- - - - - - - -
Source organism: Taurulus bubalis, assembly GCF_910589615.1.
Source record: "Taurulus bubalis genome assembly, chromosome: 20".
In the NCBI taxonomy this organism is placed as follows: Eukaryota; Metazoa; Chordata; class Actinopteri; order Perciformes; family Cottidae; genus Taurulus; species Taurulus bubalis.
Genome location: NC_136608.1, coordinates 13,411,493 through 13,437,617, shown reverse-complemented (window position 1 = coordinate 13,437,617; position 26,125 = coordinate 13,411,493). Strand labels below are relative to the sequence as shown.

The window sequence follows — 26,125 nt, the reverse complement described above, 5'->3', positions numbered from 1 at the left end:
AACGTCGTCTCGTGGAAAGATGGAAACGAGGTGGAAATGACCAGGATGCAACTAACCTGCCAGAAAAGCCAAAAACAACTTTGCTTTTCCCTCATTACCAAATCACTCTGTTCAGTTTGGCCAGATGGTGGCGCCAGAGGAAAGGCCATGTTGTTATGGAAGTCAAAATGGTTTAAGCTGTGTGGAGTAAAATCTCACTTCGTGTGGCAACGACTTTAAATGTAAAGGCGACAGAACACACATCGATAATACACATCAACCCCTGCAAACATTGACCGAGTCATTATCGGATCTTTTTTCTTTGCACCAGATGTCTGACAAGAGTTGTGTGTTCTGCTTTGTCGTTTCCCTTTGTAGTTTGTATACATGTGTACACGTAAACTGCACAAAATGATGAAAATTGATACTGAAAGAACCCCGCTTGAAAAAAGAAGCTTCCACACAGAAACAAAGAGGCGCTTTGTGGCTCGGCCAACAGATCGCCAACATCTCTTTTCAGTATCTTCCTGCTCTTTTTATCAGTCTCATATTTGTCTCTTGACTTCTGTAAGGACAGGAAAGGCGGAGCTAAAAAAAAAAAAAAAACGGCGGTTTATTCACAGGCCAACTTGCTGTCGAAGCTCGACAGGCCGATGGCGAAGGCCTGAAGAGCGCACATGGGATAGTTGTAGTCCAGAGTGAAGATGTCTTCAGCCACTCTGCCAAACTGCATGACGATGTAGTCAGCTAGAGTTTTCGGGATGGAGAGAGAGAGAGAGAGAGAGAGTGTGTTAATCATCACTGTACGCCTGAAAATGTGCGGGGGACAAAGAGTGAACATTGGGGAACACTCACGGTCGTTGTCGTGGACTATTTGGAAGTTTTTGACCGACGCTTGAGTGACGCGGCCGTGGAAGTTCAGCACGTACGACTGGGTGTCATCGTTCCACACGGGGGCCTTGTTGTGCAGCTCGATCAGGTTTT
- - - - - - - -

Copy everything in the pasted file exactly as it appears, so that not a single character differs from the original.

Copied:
Source organism: Taurulus bubalis, assembly GCF_910589615.1.
Source record: "Taurulus bubalis genome assembly, chromosome: 20".
In the NCBI taxonomy this organism is placed as follows: Eukaryota; Metazoa; Chordata; class Actinopteri; order Perciformes; family Cottidae; genus Taurulus; species Taurulus bubalis.
Genome location: NC_136608.1, coordinates 13,411,493 through 13,437,617, shown reverse-complemented (window position 1 = coordinate 13,437,617; position 26,125 = coordinate 13,411,493). Strand labels below are relative to the sequence as shown.

The window sequence follows — 26,125 nt, the reverse complement described above, 5'->3', positions numbered from 1 at the left end:
AACGTCGTCTCGTGGAAAGATGGAAACGAGGTGGAAATGACCAGGATGCAACTAACCTGCCAGAAAAGCCAAAAACAACTTTGCTTTTCCCTCATTACCAAATCACTCTGTTCAGTTTGGCCAGATGGTGGCGCCAGAGGAAAGGCCATGTTGTTATGGAAGTCAAAATGGTTTAAGCTGTGTGGAGTAAAATCTCACTTCGTGTGGCAACGACTTTAAATGTAAAGGCGACAGAACACACATCGATAATACACATCAACCCCTGCAAACATTGACCGAGTCATTATCGGATCTTTTTTCTTTGCACCAGATGTCTGACAAGAGTTGTGTGTTCTGCTTTGTCGTTTCCCTTTGTAGTTTGTATACATGTGTACACGTAAACTGCACAAAATGATGAAAATTGATACTGAAAGAACCCCGCTTGAAAAAAGAAGCTTCCACACAGAAACAAAGAGGCGCTTTGTGGCTCGGCCAACAGATCGCCAACATCTCTTTTCAGTATCTTCCTGCTCTTTTTATCAGTCTCATATTTGTCTCTTGACTTCTGTAAGGACAGGAAAGGCGGAGCTAAAAAAAAAAAAAAAACGGCGGTTTATTCACAGGCCAACTTGCTGTCGAAGCTCGACAGGCCGATGGCGAAGGCCTGAAGAGCGCACATGGGATAGTTGTAGTCCAGAGTGAAGATGTCTTCAGCCACTCTGCCAAACTGCATGACGATGTAGTCAGCTAGAGTTTTCGGGATGGAGAGAGAGAGAGAGAGAGAGAGTGTGTTAATCATCACTGTACGCCTGAAAATGTGCGGGGGACAAAGAGTGAACATTGGGGAACACTCACGGTCGTTGTCGTGGACTATTTGGAAGTTTTTGACCGACGCTTGAGTGACGCGGCCGTGGAAGTTCAGCACGTACGACTGGGTGTCATCGTTCCACACGGGGGCCTTGTTGTGCAGCTCGATCAGGTTTT